Malema asks the right questions

2011-11-22 00:00

NATIONAL Planning Minister Trevor Manuel created some of the problems in the country and now he wants us to believe he has the solutions, author and analyst Moeletsi Mbeki told a packed gathering at the Hilton Hotel on Friday.

According to Mbeki, when Manuel was Trade and Industry Minister, one of his biggest achievements was to destroy the manufacturing industry in South Africa. To illustrate his point, Mbeki used the example of the breakdown of the footwear industry, which was once at the heart of a flourishing Pietermaritzburg economy. He said that according to the South African Footwear and Leather Industry Association, in 1991, South Africa was manufacturing 80 million pairs of shoes. By 2005, the figure dropped to 20 million pairs and the country was importing 160 million pairs. The consequence for employment was that in 1997, 23 000 people were employed by the footwear industry, this figure dropped to 10 000 by 2006.

“The minister who oversaw the destruction of the footwear industry wants us to believe he has the solutions in a national development plan that will take the country to 2030,” said Mbeki.

“These guys have been in power for 17 years. I was asking myself what is it they didn’t do in the last 17 years that they are going to do in the next 19?” he added.

Mbeki was a guest of the local branch of the South African Institute of International Affairs (SAIIA), and the Pietermaritzburg Chamber of Business. He is the brother of former president Thabo Mbeki.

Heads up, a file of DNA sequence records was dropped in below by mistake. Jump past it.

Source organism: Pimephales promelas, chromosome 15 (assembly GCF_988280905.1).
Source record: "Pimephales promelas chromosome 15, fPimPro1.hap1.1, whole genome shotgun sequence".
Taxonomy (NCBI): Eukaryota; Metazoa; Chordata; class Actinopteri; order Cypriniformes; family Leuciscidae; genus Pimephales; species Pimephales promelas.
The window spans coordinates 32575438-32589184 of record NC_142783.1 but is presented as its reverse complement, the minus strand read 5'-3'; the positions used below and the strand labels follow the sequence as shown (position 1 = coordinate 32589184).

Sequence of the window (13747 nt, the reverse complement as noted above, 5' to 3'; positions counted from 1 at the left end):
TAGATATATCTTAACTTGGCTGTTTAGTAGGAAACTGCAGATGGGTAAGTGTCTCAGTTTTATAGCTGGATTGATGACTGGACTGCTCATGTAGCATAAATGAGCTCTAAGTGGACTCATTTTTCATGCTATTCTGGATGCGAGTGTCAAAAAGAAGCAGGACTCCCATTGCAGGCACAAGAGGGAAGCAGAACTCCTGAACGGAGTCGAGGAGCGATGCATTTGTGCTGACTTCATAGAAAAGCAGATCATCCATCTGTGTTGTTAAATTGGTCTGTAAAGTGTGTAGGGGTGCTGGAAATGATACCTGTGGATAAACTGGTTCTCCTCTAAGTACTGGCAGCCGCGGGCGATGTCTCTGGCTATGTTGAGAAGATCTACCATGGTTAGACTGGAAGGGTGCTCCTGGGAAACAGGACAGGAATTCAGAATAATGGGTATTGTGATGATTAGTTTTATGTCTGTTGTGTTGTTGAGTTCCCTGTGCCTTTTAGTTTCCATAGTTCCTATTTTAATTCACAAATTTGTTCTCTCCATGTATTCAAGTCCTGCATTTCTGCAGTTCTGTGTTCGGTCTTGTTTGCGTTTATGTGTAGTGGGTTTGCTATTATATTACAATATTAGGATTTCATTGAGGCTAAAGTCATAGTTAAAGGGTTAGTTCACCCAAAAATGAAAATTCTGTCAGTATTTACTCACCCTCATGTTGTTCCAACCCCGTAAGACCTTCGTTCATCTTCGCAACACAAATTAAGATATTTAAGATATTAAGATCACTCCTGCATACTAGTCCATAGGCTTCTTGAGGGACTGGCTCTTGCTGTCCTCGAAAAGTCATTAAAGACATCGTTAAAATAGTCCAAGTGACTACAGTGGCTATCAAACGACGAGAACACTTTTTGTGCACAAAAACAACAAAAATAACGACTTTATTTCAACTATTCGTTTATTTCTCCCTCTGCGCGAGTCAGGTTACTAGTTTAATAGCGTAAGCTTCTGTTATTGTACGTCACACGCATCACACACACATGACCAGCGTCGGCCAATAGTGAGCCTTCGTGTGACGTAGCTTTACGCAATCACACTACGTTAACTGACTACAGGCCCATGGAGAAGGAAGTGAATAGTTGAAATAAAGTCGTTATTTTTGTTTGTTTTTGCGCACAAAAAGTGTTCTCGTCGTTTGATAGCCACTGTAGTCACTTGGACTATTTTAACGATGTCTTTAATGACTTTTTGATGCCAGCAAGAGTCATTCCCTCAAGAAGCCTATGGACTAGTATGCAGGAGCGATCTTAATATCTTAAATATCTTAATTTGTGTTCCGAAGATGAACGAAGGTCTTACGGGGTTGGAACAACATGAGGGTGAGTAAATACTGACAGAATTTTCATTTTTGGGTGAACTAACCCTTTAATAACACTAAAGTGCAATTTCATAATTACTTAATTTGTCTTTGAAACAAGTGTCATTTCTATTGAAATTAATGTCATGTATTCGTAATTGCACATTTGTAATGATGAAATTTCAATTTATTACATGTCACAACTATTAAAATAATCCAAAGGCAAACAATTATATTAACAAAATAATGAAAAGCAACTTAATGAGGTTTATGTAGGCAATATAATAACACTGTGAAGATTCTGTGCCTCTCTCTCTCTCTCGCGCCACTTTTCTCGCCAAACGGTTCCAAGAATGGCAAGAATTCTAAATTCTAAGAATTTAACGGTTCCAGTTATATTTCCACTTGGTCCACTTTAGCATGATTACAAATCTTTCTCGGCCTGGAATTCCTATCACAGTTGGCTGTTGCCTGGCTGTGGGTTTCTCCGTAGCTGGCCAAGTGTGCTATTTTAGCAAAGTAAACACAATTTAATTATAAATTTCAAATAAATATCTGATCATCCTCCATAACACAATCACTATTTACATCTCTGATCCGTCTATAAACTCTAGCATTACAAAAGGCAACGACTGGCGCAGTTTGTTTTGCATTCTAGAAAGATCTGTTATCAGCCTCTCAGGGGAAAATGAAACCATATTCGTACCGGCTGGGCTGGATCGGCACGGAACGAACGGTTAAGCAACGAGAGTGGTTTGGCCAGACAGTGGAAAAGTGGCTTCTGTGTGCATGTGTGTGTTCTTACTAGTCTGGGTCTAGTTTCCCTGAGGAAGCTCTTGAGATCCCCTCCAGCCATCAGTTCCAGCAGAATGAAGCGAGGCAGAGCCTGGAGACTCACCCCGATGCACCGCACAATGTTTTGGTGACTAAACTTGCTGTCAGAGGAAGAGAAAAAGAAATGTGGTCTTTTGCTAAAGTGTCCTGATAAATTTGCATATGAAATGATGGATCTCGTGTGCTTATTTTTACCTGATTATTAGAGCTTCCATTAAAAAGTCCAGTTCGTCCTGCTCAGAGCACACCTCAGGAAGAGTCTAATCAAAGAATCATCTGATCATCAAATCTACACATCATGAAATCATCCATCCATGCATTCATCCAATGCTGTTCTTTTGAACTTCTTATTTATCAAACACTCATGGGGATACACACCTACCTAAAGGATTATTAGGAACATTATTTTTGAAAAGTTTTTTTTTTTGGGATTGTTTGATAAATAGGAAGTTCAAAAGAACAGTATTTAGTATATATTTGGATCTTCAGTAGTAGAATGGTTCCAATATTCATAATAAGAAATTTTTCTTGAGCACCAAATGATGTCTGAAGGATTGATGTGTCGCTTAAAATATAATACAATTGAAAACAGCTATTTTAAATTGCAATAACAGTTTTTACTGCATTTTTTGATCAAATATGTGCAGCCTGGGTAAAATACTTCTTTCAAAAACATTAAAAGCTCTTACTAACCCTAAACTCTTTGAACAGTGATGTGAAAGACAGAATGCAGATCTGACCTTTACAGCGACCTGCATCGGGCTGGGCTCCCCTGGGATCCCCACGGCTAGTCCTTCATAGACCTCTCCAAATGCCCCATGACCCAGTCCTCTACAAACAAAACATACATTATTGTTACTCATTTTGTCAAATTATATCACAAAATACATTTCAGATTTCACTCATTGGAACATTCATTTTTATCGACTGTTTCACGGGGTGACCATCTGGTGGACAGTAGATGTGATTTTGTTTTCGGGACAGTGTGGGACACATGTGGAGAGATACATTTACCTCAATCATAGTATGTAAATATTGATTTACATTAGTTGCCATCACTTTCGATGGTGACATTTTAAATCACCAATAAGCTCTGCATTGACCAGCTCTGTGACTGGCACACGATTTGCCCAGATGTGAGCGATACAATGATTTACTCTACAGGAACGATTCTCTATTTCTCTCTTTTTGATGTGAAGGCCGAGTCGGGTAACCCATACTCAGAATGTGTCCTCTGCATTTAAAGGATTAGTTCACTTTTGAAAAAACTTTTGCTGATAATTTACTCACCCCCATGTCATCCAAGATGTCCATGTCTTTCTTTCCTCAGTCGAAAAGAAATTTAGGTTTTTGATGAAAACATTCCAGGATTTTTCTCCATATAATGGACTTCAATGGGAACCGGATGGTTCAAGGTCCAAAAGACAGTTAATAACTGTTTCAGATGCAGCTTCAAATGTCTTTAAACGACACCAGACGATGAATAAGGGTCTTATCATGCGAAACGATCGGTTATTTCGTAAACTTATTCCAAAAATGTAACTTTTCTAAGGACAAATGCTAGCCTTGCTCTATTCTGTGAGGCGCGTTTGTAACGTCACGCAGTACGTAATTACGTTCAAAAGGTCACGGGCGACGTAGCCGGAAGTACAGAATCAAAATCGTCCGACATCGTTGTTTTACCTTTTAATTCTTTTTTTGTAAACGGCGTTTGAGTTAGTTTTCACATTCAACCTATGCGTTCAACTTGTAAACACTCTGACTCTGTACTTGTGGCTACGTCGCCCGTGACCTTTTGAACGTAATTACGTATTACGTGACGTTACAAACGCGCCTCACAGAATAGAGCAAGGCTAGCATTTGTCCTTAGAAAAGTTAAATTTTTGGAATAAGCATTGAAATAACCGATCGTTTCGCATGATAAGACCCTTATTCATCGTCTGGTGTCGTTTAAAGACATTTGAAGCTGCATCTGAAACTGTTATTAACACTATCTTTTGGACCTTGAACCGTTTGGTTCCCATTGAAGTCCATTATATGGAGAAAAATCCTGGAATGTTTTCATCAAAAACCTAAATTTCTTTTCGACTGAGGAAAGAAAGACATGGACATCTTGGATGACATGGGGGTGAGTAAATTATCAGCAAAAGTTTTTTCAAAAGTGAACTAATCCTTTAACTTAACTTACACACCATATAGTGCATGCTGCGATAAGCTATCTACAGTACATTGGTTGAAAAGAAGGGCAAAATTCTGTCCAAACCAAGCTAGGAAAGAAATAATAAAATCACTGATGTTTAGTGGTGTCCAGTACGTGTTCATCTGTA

According to Mbeki, when Manuel was Finance Minister he cut subsidies to commercial farmers, an act that resulted in 600 000 farm workers losing their jobs and homes. In turn, it meant the eviction of over two million people from these farms. “Where are these people today? Virtually all are living in shanty towns that encircle every South African town and city,” he said.

Mbeki said the one person asking the right questions is ANC Youth Leader Julius Malema, who wants to know why the government and big business are running the country into the ground. The private sector is contributing to the downward spiral by sitting back. Mbeki added that he is aware that the sector is under attack in terms of increasing tax burdens and Black Economic Empowerment (BEE) requirements, which he has long advocated should be scrapped. However, business needs to stop cowering in a corner. Mbeki cited the example of Harry Oppenheimer and Anton Rupert setting up the Urban Foundation after the 1976 Soweto uprising. “They realised that South Africa had no future under apartheid and if children were showing that they were not afraid of dying, then the country was heading towards civil war,” he said.

He said the first thing business demanded was legislation to allow trade unions to operate freely. Another was that they sent a delegation to meet with the ANC in exile in 1985. “An outcome of that meeting was the suspension of the nationalisation clause in the Freedom Charter. The exiles did not tell the people of South Africa about this compromise and now they are afraid to tell the truth to Malema,” Mbeki said.

He said an issue a proactive private sector would have to address urgently is the huge income gap that exists in the country. If we want this country to come right and if we want to be economically competitive by 2030, we will have to reduce the massive salaries of the upper echelons, both in the private sector and within the civil service. He pointed to the top managers of the Johannesburg municipality, who can’t even run a billing system yet they are earning salaries of R1,5 million each.

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